Contact: Tom “Smitty” Smith, 512-797-8468
In Aftermath of West Explosion, Environmental Advocates Call on Legislature forStronger Safety Standards, Oversight and Adequate Funding
(TEXAS) – Leaders of Texas’ environmental organizations called on state legislators to protect against thenext environmental disasters by passing tougher legislation requiring more inspections, frequentenforcement, increased disclosure of toxic threats, better use of the compliance history program and ensuringcitizens have the right to contested case hearings. Groups urge the Texas Legislature to act now, not waituntil the next legislative session in 2015.Over the last few weeks, several major man-made disasters have made the news:
An explosion at the West Fertilizer plant killed at least 15 people - mostly first responders;
The ExxonMobil Pegasus tar sands spill in Mayflower, Arkansas forced residents from their homes,perhaps permanently; and
The fire at the ExxonMobil Beaumont refinery led to 12 workers being injured.Texas environmental organizations Public Citizen Texas, SEED Coalition, Environment Texas, TexasLeague of Conservation Voters, and Texas Campaign for the Environment released the following jointstatement regarding the importance of increased regulations:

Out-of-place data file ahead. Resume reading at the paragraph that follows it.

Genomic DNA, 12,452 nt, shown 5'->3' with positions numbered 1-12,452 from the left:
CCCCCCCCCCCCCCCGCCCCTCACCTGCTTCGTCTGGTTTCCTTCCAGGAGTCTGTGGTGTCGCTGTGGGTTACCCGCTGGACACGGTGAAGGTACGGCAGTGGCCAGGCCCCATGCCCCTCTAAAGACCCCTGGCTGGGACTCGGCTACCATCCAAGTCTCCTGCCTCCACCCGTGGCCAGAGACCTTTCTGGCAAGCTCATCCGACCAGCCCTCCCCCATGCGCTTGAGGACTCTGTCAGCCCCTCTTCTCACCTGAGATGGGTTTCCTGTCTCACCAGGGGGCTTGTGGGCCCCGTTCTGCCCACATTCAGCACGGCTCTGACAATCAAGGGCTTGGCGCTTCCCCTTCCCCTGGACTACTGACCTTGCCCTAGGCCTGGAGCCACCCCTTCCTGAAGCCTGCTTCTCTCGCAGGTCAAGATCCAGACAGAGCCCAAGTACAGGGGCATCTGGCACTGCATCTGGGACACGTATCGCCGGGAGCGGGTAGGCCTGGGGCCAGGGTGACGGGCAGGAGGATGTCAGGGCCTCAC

All three of these tragedies took place at facilities that are supposed to be regulated andregularly inspected by federal and/ or state agencies. But years of state budget cuts andlax regulations have left communities at risk.
The West Fertilizer incident shows how badly the TCEQ has failed to protect Texans underGovernor Perry’s ‘business first’ administration. The TCEQ failed to inspect the plant evenafter three state and federal agencies found five violations at that plant over the last six years.The plant was operating without the proper permits and failed to properly train their workers,label dangerous products or to develop a worst case accident plan.Texas has a program that is supposed to target companies that have poor compliance recordswith extra inspections. The West Fertilizer plant was “unclassified” - meaning the TCEQdidn’t take the time to look at the plant’s record. Had TCEQ inspected the West Fertilizerfacility, we can only hope that they might have found the 270 tons of explosives at the siteand 15 people might not have died.
Budget cuts have real consequences. Over the last 4 years, funding for TCEQ has beencut back 34% and 295 employees have been laid off.